Most of Wisconsin’s industry is in the southeast along Lake Michigan, especially in Milwaukee. The most important are the metal and machine industries as well as the food industry. The brewing industry (beer) also plays a big role.
Wisconsin. Millers is a classic beer from Milwaukee. The brewery was founded in 1855 by a German immigrant. Nowadays, Miller’s beer is produced in several locations in the United States but still has a brewery and headquarters in Milwaukee.
Tourism is of the greatest importance in the northern parts, and sport fishing is economically more important than commercial fishing in the Great Lakes. Madison is the seat of the University of Wisconsin, which has about 25 branches around the state.
Tourism and gastronomy
Tourism provides significant revenue. Primarily, it is nature that attracts, not least the many lakes. Sport fishing is now economically more important than commercial fishing in the Great Lakes. The hunt (deer, small game) also attracts many visitors. Important destinations for nature enthusiasts are the Aposte Islands National Lakeshore archipelago in the Upper Lake and the Saint Croix National Scenic Riverways.
The state also has a number of colonial and forest exploration museums and monuments, such as logging camps such as History land (Hayward) and Paul Bunyan Logging Camp (Chippewa Museum, Eau Claire) as well as Heritage Hill and the Rail America Rail Museum in Green Bay. For Scandinavian visitors, Little Norway, a farm from 1856, is about 25 km west of Madison of interest. The beautifully located capital is a major tourist destination, as is the big city of Milwaukee, which is known for its beer breweries.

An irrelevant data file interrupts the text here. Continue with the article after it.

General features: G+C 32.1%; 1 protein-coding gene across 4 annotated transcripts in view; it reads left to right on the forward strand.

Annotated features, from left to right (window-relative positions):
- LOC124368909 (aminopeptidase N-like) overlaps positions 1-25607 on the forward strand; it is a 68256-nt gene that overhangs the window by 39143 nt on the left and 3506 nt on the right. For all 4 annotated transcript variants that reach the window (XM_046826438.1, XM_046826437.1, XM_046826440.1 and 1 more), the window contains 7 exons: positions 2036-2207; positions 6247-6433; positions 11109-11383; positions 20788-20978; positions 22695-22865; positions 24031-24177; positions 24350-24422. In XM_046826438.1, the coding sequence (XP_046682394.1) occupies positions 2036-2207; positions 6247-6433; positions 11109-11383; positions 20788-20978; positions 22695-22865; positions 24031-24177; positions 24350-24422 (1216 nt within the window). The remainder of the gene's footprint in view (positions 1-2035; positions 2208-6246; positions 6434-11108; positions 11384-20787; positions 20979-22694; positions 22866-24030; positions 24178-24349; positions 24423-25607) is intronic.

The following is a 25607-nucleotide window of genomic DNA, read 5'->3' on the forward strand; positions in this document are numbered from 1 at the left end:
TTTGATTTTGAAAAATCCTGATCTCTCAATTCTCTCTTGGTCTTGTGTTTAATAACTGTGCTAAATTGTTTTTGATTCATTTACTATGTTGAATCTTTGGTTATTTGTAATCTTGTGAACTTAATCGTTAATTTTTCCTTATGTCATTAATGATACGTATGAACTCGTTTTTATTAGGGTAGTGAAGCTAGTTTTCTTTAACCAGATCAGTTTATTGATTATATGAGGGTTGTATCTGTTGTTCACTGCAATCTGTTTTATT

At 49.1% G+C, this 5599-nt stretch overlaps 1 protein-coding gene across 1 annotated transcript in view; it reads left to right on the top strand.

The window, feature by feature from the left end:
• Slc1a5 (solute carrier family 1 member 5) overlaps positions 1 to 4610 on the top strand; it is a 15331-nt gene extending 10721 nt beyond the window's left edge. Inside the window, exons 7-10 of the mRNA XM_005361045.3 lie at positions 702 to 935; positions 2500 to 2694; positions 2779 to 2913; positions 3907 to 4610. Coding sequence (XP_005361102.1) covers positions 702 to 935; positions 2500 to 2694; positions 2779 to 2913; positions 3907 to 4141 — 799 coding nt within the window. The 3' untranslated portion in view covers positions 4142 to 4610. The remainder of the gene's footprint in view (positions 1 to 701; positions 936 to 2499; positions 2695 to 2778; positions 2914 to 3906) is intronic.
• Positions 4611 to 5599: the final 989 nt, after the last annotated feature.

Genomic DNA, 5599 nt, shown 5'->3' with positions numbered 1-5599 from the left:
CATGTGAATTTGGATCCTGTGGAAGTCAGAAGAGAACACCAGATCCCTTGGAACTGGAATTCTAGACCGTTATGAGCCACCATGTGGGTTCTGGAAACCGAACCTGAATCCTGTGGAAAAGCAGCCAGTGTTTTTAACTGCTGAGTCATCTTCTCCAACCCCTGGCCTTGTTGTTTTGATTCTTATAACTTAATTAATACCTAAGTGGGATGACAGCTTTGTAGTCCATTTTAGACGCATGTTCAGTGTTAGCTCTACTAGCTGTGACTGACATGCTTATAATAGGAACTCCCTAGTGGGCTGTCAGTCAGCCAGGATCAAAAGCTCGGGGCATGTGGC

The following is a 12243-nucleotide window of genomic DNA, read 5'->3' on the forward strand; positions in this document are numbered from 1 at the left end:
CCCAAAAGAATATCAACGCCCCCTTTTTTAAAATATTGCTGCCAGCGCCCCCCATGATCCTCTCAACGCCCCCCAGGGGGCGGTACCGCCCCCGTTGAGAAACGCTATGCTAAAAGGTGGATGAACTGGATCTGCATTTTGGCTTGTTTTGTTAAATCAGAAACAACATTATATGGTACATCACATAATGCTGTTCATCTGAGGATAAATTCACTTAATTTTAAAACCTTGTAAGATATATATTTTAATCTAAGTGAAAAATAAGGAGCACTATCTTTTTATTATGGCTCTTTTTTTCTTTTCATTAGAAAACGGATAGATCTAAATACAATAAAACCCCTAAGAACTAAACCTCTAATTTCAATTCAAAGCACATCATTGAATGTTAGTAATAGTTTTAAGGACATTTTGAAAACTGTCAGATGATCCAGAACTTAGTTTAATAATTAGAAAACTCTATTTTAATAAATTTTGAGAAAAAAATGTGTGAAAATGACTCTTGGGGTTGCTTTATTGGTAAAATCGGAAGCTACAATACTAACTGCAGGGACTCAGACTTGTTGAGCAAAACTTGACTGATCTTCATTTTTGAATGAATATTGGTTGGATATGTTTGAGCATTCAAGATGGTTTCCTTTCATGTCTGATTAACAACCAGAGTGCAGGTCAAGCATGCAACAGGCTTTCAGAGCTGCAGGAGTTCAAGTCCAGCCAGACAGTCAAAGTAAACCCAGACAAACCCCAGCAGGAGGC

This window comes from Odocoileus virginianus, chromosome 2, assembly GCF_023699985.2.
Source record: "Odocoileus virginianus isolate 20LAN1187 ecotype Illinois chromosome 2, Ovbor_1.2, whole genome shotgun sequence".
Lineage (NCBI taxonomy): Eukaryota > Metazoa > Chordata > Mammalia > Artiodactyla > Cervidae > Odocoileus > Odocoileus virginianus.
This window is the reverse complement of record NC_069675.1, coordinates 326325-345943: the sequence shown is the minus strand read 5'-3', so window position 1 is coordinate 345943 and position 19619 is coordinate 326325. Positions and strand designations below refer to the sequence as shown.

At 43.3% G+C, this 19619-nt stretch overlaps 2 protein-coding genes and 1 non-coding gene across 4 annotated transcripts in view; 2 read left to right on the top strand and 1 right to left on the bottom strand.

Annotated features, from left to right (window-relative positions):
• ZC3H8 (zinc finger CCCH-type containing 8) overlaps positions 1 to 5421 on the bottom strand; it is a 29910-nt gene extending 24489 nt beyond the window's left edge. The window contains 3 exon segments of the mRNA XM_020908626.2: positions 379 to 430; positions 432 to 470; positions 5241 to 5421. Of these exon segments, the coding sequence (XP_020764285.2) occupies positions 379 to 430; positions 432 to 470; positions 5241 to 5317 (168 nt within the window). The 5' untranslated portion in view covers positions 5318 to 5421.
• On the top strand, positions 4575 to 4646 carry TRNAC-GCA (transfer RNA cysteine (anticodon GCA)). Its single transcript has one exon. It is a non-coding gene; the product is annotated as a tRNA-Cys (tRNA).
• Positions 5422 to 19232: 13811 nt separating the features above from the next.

Wisconsin has a wealth of food traditions, a mix of Native American features and influence from early European colonizers; the cheese, the sausages and the lively brewery industry are reminiscent of the many Germans who settled here. Many traditional recipes also boast German and also Scandinavian features, such as old-time beef stew, a cabbage-like dish cooked with beer, roast goose with red cabbage and green beans and potatoes (hot potato salad with green beans)). Fish are eaten fried, but a traditional recipe with Native American roots is the planked lake trout, where the fish (in this case trout) is filled with herbs and tied to a plank of fragrant wood to bake over the fire (or in the oven).Wilted green salad is happy to serve this, the salad is flavored with bacon fat, which breaks well with the fish taste.
From the middle of the 17th century, France claimed supremacy over the area. This passed in 1763 to the United Kingdom and 1783 to the United States. Wisconsin became territory in 1836 and the state in 1848 and then developed rapidly through immigration, mainly from Germany and Scandinavia. Agriculture and dairy were the most important for a long time, but after the turn of the 1900s, extensive industrialization began.
Politically, the “progressive” wing of the Republicans dominated, led by Robert La Follette and his sons, who at the beginning of the 20th century was at the forefront of comprehensive reform legislation in the United States. In 1946, the party’s conservative faction took over power with Joseph McCarthy’s victory in the Senate election that year. Democrats have been progressing strongly since the 1950s and are now evenly matched with Republicans.